Can Jay Johnson deliver a “High Octane” Offense?

High Octain Offense

The 2020 Big Ten Football season officially starts this weekend, and the Spartans “kickoff” at noon on Saturday, so we’re trying to peel back the layers of Spartan coaches to get a feel for how they will lead and what type of system they will deploy.

The other day, we shined the spotlight on Chris Kapilovic, the Spartans new Offensive Line Coach and Running Game Coordinator, and we shined the spotlight on William Peagler, the Spartans new Running Back Coach as well.

Today, we shine the spotlight on Jay Johnson the Spartans new Offensive Coordinator and Quarterback Coach.

It’s hard to know “exactly” what type of Offense Jay Johnson will deploy, but statistics provide some very reliable cues.

One thing is clear, the Spartans Offense is in need of a makeover, and the question becomes, can Jay Johnson execute a High Octane makeover, or will the Spartans Offense be more of the same?

I intend to help answer that question.


The Jay Johnson file:

Jay JohnsonJay Johnson is 51 years old and he has coached college football for 25 years.

And while Jay Johnson has been an Offensive Coordinator at different collegiate levels including D-III, D-II and FCS (FCS schools included Southern Mississippi and Louisiana, not to be confused with LSU), nevertheless, Jay Johnson has only been an Offensive Coordinator at the Power 5 level for two years and that was 2016 at University of Minnesota and 2019 at University of Colorado.

History is usually the best predictor of the future, so we will take a closer look at those two small, yet meaningful samples: albeit those samples occurred in two separate seasons, at two different universities, in two different conferences and spanning just two of the past 4 years, yet that is the coaching history that the Spartans new Offensive Coordinator has etched into the record books.

So, let’s start with Jay Johnsons tenure at Minnesota.


 University of Minnesota (2016):

As stated, Jay Johnson was Offensive Coordinator at Minnesota for just one season, and it also marked the end of the Jerry Kill era.

As a reminder, Jerry Kill was hired by Minnesota in 2011 to replace Tim Brewster whose tenure was on a downward trajectory as he posted successive records of 7-6; 6-7 and 3-9.

It was a viable decision because Kill had a history of turning around programs including Saginaw Valley State, Emporia State, Southern Illinois, and Northern Illinois.

And true to plan, Jerry Kill turned around Minnesota as well, going 3-9; 6-7; 8-5; and 8-5 and he did it the “old fashioned way” by executing the fundamentals. Nevertheless in 2015, Jerry Kill had serious health problems and had to leave the program in late October. So Tracy Claeys the Gophers highly regarded Defensive Coordinator took over as interim Head Coach and finished 6-7 in a very turbulent season.

Nevertheless, the following season, Tracy Claeys was appointed Head Football Coach at Minnesota, and he hired Jay Johnson as Offensive Coordinator. Minnesota posted a solid 8-4 regular season record, even though their Big Ten victories came mostly at the hands of lower tier programs including Maryland, Rutgers, Illinois, Purdue and Northwestern and together, those 5 schools posted a cumulative record of just 21-41 in 2016. Only Northwestern (7-6) posted a winning record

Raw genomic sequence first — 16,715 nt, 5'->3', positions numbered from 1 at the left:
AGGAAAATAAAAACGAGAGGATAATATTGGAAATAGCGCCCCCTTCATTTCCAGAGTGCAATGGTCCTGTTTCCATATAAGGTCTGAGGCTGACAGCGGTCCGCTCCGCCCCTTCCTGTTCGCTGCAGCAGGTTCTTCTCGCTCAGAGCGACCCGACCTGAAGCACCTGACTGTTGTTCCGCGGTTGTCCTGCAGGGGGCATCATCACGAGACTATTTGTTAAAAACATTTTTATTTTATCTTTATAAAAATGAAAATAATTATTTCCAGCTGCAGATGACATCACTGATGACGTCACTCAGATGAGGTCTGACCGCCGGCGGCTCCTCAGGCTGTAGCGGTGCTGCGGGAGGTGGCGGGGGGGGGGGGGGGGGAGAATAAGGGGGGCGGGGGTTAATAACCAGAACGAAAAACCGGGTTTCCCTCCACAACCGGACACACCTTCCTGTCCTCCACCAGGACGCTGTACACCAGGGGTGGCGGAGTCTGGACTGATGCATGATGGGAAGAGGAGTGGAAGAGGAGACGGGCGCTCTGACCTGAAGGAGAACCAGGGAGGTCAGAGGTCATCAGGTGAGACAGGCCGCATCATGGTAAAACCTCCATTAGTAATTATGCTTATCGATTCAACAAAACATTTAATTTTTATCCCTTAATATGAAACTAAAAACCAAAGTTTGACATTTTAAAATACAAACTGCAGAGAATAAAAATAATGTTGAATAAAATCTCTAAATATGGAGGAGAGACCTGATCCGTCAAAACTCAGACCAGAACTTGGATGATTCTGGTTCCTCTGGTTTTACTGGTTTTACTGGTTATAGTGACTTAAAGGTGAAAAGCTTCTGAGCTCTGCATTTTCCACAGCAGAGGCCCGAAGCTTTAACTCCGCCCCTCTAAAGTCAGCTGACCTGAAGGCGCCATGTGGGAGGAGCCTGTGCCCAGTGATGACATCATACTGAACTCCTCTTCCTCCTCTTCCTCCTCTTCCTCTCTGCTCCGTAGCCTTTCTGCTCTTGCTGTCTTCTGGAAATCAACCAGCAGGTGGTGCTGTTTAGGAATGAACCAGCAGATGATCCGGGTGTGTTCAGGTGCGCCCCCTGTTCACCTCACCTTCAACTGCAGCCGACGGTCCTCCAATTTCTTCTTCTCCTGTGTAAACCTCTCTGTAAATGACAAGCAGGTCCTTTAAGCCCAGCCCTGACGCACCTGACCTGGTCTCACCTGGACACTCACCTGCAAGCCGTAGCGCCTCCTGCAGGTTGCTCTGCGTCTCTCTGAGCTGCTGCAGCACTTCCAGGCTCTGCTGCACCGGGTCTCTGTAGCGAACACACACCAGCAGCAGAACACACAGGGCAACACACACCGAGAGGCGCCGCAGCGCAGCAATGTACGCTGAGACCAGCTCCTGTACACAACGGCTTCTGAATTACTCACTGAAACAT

In turn, Minnesota suffered Big Ten losses at the hands of upper tier programs including Penn State, Iowa, Nebraska and Wisconsin while those teams posted a cumulative winning record of 39-15. So, Minnesota beat teams with losing records, and lost to teams with winning records and marque victories were conspicuously missing.

When all was said and done, Minnesota posted a cumulative record of 9-4 in 2016 including a 17-12 victory vs Washington State in the Holiday Bowl.

During his single season at Minnesota, Jay Johnson’s Offense was reasonably efficient controlling the football and posted a plus (+0.62) Turnover Margin which ranked #18 in the country, but in terms of Total Offense, Minnesota was sadly lacking.

Minnesota only averaged 357 Yards per game and ranked #107 when measured against 130 D-1 schools (the bottom 20th percentile) while Minnesota mustered a meager 29 Points per game.

In summary, the Offensive stats posted by Jay Johnson were essentially what one would expect from a team that finished 7th place in the Big Ten


University of Georgia (2017 & 2018):

After one year at Minnesota, Jay Johnson spent two seasons as Offensive, “Quality Control Coach” at University of Georgia.

I wrote about the duties of “Quality Control Coaches” last week, but as a reminder, QC coaches are not “position coaches” nor do they serve a “hands on coaching role”. QC coaches essentially help with game “prep” by analyzing game film for statistical analysis.

The role of QC Coach is an important job…but it’s a far cry from the cauldron of calling Offensive plays in the heat of the battle on gameday.


University of Colorado (2019):

Similar to his tenure at Minnesota, Jay Johnson spent just one season as Offensive Coordinator at University of Colorado in 2019, and in that single season, Colorado posted a regular season record of 5-7 and fell short of a Bowl invitation.